Saturday, July 4, 2015

Happy July 4th!

I ran across this true story recently and thought it would make an excellent July 4th post.  I originally posted this on 11/12/13 and it was called A Patriotic Moment Amongst Freemasons.   It's one of those rare and remarkable moments I've enjoyed during my travels.

I've been fortunate to have seen a lot of amazing things as a Freemason.  But I saw something this weekend at the Scottish Rite Valley of Danville that I'll never forget. 

We dedicated this reunion class to the Greatest Generation--that generation that fought the second World War.  As things often do, we found ourselves running way behind schedule on Saturday.  There wasn't a huge crowd in the Perceptory, but those who were there were no-so-patiently waiting for the class to arrive and the degree to begin--at that point, they'd been sitting and waiting for half an hour.  That's a long time to sit and wait.  The degree cast was milling around as they waited, and the Masons in the audience were talking and grumbling and checking their watches and phones for the time.

Suddenly, from somewhere high up in the seats, a single voice rang out.  Somebody was singing the National Anthem.  It was the Commander in Chief of the Scottish Rite Valley of Danville (IL), the Illustrious Brother Brian L. Pettice, 33.  A hush fell across the Perceptory, and everyone looked at each other--this wasn't part of the degree. Soon Brian's voice was joined by another, as everyone began to rise, remove their caps, and join in.  Somebody in the control room realized what was happening, and moments later a spotlight came on and illuminated the American flag beside the stage. 

My friend Don Goupil was standing beside me on the Perceptory floor singing with gusto in his deep baritone voice.  I'd have to admit, I've heard people mumble through the National Anthem hundreds of times at ballgames and other events, but that was the first time I've heard it sung with enthusiasm like it was on Saturday in a very long time--at least since 9/11.  By the end of the song, I had a knot in my throat, and perhaps a tear in my eye--and I'm sure I wasn't alone.  The applause afterwards was thunderous.

Many historians believe that the idea of the United States of America may have been born in a Lodge of Freemasons.  I'm not sure if the evidence proves that, but I can tell you without equivocation that the spirit in which America was born is still alive and well amongst Freemasons today.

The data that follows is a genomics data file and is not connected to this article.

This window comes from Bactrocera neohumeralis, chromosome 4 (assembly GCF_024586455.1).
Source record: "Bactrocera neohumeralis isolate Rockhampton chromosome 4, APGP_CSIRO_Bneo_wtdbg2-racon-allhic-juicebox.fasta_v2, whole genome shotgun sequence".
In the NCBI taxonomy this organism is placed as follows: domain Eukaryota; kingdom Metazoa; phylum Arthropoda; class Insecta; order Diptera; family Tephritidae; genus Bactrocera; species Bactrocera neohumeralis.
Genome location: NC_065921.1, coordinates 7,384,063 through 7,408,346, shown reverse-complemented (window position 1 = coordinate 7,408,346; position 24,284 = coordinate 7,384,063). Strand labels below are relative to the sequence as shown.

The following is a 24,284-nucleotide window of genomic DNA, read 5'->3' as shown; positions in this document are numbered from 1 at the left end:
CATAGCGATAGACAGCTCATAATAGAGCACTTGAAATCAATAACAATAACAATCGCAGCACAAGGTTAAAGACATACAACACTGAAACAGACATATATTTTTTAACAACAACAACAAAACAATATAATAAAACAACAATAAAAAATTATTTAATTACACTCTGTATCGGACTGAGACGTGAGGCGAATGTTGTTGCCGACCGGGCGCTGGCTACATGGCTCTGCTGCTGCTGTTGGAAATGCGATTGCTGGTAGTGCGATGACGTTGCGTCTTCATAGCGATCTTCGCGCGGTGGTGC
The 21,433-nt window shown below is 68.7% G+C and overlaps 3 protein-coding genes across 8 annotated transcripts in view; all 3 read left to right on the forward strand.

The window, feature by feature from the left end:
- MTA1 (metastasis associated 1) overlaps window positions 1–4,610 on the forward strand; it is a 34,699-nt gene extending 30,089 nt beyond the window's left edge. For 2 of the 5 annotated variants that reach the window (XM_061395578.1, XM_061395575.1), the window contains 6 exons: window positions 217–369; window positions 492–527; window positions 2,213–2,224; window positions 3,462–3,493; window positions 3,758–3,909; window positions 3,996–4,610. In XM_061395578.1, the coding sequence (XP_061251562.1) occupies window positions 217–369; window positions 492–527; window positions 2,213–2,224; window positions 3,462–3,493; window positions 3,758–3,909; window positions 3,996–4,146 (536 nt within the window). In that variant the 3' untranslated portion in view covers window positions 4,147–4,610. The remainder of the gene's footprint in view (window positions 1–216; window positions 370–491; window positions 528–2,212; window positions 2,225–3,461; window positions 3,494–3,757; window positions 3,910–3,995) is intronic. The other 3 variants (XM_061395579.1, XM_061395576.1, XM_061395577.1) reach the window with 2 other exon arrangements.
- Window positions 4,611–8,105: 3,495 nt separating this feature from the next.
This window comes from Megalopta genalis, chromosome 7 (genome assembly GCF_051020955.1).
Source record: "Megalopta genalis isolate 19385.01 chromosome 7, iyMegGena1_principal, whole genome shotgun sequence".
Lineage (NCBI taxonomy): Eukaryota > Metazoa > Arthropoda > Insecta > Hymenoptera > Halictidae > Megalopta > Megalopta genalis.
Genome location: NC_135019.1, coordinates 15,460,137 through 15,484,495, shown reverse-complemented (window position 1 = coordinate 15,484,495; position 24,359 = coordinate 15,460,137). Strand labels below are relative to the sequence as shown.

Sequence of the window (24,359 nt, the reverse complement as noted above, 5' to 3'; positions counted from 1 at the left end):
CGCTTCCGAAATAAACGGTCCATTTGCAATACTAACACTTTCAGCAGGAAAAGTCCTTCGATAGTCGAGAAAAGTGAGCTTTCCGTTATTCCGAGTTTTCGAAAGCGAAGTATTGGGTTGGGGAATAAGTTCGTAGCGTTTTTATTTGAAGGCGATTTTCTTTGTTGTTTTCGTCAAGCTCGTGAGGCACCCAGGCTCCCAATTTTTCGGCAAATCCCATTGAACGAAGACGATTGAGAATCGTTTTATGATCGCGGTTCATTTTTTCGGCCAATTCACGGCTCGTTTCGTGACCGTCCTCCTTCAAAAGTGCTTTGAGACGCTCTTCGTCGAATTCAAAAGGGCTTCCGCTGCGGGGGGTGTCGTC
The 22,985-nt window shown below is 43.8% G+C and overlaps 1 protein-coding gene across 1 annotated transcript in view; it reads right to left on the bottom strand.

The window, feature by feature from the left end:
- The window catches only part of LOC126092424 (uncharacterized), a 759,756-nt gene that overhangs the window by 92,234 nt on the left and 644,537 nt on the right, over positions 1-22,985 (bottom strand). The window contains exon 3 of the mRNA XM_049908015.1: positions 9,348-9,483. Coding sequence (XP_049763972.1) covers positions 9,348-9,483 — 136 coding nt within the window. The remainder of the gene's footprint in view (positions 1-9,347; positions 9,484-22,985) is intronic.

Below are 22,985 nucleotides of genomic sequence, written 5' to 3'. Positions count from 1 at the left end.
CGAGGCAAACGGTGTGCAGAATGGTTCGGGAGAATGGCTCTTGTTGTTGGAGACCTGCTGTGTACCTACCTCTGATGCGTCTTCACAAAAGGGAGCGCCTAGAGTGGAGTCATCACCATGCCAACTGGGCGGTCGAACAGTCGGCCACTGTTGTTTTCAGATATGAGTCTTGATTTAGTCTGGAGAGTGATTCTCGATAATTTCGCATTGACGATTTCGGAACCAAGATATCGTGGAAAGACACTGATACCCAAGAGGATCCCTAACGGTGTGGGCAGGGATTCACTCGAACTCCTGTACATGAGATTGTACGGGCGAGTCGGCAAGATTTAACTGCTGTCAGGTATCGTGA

~TEC

Todd E. Creason is an author and novelist whose work includes the award-winning non-fiction historical series Famous American Freemasons and the novels One Last Shot (2011) and A Shot After Midnight (2012). He's currently working on the third novel Shot to Hell which will be released in Spring 2014.

Thursday, July 2, 2015

Onwards And Upwards!

Last month, one of our members of Homer Lodge No. 199 (IL) reached a landmark--50 years as a member!  He hadn't been an active member for some years, but we wanted to present him with his pin and certificate during our Lodge meeting.  When he arrived, he had with him is 93-year-old mother.  She was confined to sitting.  This is an old Masonic Lodge.  Second story.  Three steep flights of stairs.  No elevator or chair lift.  What to do?

I suggested we make the presentation outside the Lodge so his mother could witness it.  However, the Brethren had other ideas.  They put her in a chair, and they carried her up those three flights of stairs so she could enjoy the presentation in the Lodge room.  One of those Masons that helped carry her was a Midnight Freemason--Greg Knott.  After the presentation, they carried her back down again.

I've seen many remarkable things during my time as a Freemason, but it never ceases to amaze me the extra mile Masons are willing to go.  It meant a lot to that 50-year-member to have his mom be there to see him receive that award.  And it meant a lot to mom to be able to enjoy that experience upstairs, in the Lodge room, with the Brethren of that Lodge.

I've seen a lot of Master Mason's raised, but that was a first.  I've ever seen a Master Mason's mother raised before!